Toronto Movie Locations: The Shape of Water

Masquerading as mid-century Baltimore, Guillmero Del Toro's The Shape of Water (2017) brings back a distinctly retro feeling to Toronto, and some Oscar buzz with it. Filmed entirely in southern Ontario and with a crew almost entirely made up of Canadians, most film-loving Torontonians were thrilled at the shout out to our city from the three-man design team as they accepted the Academy Award for Best Production Design for their work on the incredibly popular and highly-lauded monster movie.

And there's a solid reason behind the Oscar win: so good are the set designs and CGI, that if you didn't know it going in, you may not have even realized The Shape of Water is even filmed in Toronto at all! At least not until you see the imposing pillars of the unmistakable Gardiner Expressway, that is. While most of the movie was filmed on sets in Cinespace Studios, there are a few locations that stand out to a trained eye and most of them are introduced in the first 10 minutes!

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The first transformation is the historical performing arts landmark that many of us are familiar with in one way or another: Massey Hall. Here, the exterior doubles as the front of the movie cinema where the main character, Elisa, a mute orphan, lives. As with almost all interiors, her actual apartment is merely a set but the flashy marquee she passes on her way to work is right at the entrance for Massey Hall which is coming up on the 37th anniversary of its National Historic Site designation. It almost looks like we'd imagine it did back in the early 1960s.

Moments later, we're transported west across the city to the neighbourhood of Trinity-Bellwoods as Elisa waits for the public transit bus to take her to work at the top secret government laboratory, all the way to Scarborough at the University of Toronto's most easterly campus.

Drawing on the brutalist architectural style of the mid-60s ubiquitous across Toronto, the Andrews Building had not even been built when the film is set, but it certainly fits into the tone of the movie seamlessly. And if you've even been inside this massive monolith of concrete, you'd notice how the lab sets del Toro built for the film fit perfectly with UTSC's interior design.

Elisa's best friend in the film is her neighbour, a struggling ad illustrator and a somewhat reclusive gay man named Giles who understands sign language. They share the upstairs units of the cinema venue and often spend time together, including a trip back to Dundas and Ossington to try the disgusting key lime pie at Dixie Doug's diner, for Giles to clandestinely enjoy the company of the server. The restaurant they tapped for this diner's double couldn't have been better. The Lakeview Restaurant has defiantly retained its vintage decor and atmosphere for decades despite the trendy push of the neighbourhood. It's one of the few interiors that is shot on location. Sadly it's also the site of heartbreak for Giles and a cold dumping of water to remind people of the time period in all its prejudices and bigotry.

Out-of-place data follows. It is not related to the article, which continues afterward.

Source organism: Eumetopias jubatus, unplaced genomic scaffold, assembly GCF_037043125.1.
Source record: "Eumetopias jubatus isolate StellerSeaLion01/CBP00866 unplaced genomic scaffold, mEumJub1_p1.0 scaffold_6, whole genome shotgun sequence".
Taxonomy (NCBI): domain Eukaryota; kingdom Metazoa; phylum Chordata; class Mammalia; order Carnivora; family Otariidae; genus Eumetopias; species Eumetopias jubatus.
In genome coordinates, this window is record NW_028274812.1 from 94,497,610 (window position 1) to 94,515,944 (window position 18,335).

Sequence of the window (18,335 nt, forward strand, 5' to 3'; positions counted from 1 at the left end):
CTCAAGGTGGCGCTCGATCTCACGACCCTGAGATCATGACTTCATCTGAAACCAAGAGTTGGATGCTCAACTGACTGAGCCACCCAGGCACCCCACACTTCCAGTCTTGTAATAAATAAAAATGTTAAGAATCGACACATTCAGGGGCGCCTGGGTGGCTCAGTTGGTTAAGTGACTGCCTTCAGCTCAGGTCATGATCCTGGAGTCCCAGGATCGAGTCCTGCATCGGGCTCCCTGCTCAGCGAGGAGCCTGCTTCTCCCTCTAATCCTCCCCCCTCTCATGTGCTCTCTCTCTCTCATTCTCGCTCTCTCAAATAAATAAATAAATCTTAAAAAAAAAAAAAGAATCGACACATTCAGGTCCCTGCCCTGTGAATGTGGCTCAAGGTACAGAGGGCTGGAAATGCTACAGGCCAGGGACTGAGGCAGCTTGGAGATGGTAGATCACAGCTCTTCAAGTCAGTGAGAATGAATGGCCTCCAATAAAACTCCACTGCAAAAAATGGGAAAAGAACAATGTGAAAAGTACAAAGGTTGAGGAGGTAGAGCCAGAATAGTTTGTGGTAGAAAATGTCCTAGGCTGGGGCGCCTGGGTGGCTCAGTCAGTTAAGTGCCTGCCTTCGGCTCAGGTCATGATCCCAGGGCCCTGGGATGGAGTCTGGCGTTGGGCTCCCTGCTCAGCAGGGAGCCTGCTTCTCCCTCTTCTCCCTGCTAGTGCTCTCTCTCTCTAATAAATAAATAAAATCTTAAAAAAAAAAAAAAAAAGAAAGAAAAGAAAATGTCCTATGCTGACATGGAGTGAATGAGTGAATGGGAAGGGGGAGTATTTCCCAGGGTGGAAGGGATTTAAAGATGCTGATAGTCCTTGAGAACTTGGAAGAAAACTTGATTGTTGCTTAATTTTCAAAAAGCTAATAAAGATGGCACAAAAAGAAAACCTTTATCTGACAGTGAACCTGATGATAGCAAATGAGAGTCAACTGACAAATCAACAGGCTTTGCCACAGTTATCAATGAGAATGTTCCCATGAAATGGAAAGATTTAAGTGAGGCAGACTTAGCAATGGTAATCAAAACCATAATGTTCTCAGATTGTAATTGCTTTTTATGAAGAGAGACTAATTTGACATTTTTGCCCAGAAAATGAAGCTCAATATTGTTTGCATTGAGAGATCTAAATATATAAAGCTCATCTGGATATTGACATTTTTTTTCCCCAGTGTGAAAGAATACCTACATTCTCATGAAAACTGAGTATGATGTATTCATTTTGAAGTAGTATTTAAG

Outside, we can see a feat of computer brilliance that warps the modern intersection into a living, breathing version of what it could have looked like in the 60s. Gone is the CIBC, TD, and the West Neighbourhood House replaced instead with period-authentic CGI. But at least they left in the building with The Grow Op. Where else are these characters going to get vegan hemp milk smoothies?

The clear villain of the movie is a terribly unsympathetic army researcher, Strickland, who literally would rather cut his aquatic discovery into pieces than understand it as a living creature at all. In a strange attempt to give the 1-dimensional character something resembling a story, we are given a glimpse at his normal home life and him buying the newest, most flashy Cadillac status symbol and speeding it down - yep, you guessed it! - The Lakeshore right along the Keating Channel, which is also the location of the iconic shots of the Amphibian Man and Elisa's escape.

The driving force of the film is otherness, connection, and the love story that builds rather quickly between Elisa and the captured fishman. All the main characters, aside from the villain, are isolated by their otherness in relation to the wider society. Elisa, as a mute who requires sign language, is literally incapable of communication with anybody except those who have learnt her way of speaking. Giles lives his life in the closet because of his sexuality and his professional life suffers as well. Zelda, Elisa's caring coworker and translator, is a Black working-class woman in 1962 America. Even the Soviet spy, Dr Hoffstetler, is isolated due to not only his dangerous politics but his empathy for the "asset" as the Amphibian Man is known to the researchers. Clearly, the most strange of all the characters is the creature from a South American riverbed, kidnapped and tortured for the sake of science, or more specifically, for the sake of building a biological weapon to use against the Soviets in the Cold War.